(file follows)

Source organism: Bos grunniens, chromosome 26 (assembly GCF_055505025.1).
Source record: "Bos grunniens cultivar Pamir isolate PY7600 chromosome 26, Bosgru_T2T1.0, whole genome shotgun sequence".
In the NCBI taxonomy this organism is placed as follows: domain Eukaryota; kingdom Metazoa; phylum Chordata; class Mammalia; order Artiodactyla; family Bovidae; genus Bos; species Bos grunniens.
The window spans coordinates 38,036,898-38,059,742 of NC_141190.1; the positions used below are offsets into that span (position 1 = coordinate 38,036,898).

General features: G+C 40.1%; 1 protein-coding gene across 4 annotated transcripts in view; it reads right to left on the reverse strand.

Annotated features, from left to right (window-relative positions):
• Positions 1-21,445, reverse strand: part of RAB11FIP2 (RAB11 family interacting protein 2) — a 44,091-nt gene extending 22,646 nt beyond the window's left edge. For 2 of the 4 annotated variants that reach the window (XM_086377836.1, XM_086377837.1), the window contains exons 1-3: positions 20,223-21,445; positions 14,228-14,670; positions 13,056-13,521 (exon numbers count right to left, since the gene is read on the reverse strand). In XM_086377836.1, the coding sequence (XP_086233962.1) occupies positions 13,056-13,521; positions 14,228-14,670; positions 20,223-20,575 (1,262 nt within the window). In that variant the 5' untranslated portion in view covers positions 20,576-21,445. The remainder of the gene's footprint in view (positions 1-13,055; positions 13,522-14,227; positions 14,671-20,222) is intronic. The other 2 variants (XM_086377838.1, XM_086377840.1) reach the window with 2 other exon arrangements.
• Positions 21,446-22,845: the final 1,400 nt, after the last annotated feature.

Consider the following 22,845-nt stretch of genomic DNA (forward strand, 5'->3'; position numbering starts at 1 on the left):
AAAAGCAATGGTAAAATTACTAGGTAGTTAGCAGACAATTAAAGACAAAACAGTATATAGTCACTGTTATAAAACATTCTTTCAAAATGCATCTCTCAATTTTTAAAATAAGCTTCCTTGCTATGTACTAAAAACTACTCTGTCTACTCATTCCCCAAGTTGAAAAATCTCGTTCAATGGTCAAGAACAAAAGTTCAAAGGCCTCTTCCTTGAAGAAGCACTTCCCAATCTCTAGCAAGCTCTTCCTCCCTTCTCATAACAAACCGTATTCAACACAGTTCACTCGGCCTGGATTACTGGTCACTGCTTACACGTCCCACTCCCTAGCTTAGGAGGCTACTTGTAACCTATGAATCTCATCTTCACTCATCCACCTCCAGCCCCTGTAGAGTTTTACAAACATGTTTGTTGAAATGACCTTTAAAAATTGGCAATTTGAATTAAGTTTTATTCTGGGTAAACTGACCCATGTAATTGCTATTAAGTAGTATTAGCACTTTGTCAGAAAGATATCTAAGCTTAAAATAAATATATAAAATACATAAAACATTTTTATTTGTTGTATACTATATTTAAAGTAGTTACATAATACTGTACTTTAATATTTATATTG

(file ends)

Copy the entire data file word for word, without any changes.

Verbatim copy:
Source organism: Bos grunniens, chromosome 26 (assembly GCF_055505025.1).
Source record: "Bos grunniens cultivar Pamir isolate PY7600 chromosome 26, Bosgru_T2T1.0, whole genome shotgun sequence".
In the NCBI taxonomy this organism is placed as follows: domain Eukaryota; kingdom Metazoa; phylum Chordata; class Mammalia; order Artiodactyla; family Bovidae; genus Bos; species Bos grunniens.
The window spans coordinates 38,036,898-38,059,742 of NC_141190.1; the positions used below are offsets into that span (position 1 = coordinate 38,036,898).

General features: G+C 40.1%; 1 protein-coding gene across 4 annotated transcripts in view; it reads right to left on the reverse strand.

Annotated features, from left to right (window-relative positions):
• Positions 1-21,445, reverse strand: part of RAB11FIP2 (RAB11 family interacting protein 2) — a 44,091-nt gene extending 22,646 nt beyond the window's left edge. For 2 of the 4 annotated variants that reach the window (XM_086377836.1, XM_086377837.1), the window contains exons 1-3: positions 20,223-21,445; positions 14,228-14,670; positions 13,056-13,521 (exon numbers count right to left, since the gene is read on the reverse strand). In XM_086377836.1, the coding sequence (XP_086233962.1) occupies positions 13,056-13,521; positions 14,228-14,670; positions 20,223-20,575 (1,262 nt within the window). In that variant the 5' untranslated portion in view covers positions 20,576-21,445. The remainder of the gene's footprint in view (positions 1-13,055; positions 13,522-14,227; positions 14,671-20,222) is intronic. The other 2 variants (XM_086377838.1, XM_086377840.1) reach the window with 2 other exon arrangements.
• Positions 21,446-22,845: the final 1,400 nt, after the last annotated feature.

Consider the following 22,845-nt stretch of genomic DNA (forward strand, 5'->3'; position numbering starts at 1 on the left):
AAAAGCAATGGTAAAATTACTAGGTAGTTAGCAGACAATTAAAGACAAAACAGTATATAGTCACTGTTATAAAACATTCTTTCAAAATGCATCTCTCAATTTTTAAAATAAGCTTCCTTGCTATGTACTAAAAACTACTCTGTCTACTCATTCCCCAAGTTGAAAAATCTCGTTCAATGGTCAAGAACAAAAGTTCAAAGGCCTCTTCCTTGAAGAAGCACTTCCCAATCTCTAGCAAGCTCTTCCTCCCTTCTCATAACAAACCGTATTCAACACAGTTCACTCGGCCTGGATTACTGGTCACTGCTTACACGTCCCACTCCCTAGCTTAGGAGGCTACTTGTAACCTATGAATCTCATCTTCACTCATCCACCTCCAGCCCCTGTAGAGTTTTACAAACATGTTTGTTGAAATGACCTTTAAAAATTGGCAATTTGAATTAAGTTTTATTCTGGGTAAACTGACCCATGTAATTGCTATTAAGTAGTATTAGCACTTTGTCAGAAAGATATCTAAGCTTAAAATAAATATATAAAATACATAAAACATTTTTATTTGTTGTATACTATATTTAAAGTAGTTACATAATACTGTACTTTAATATTTATATTG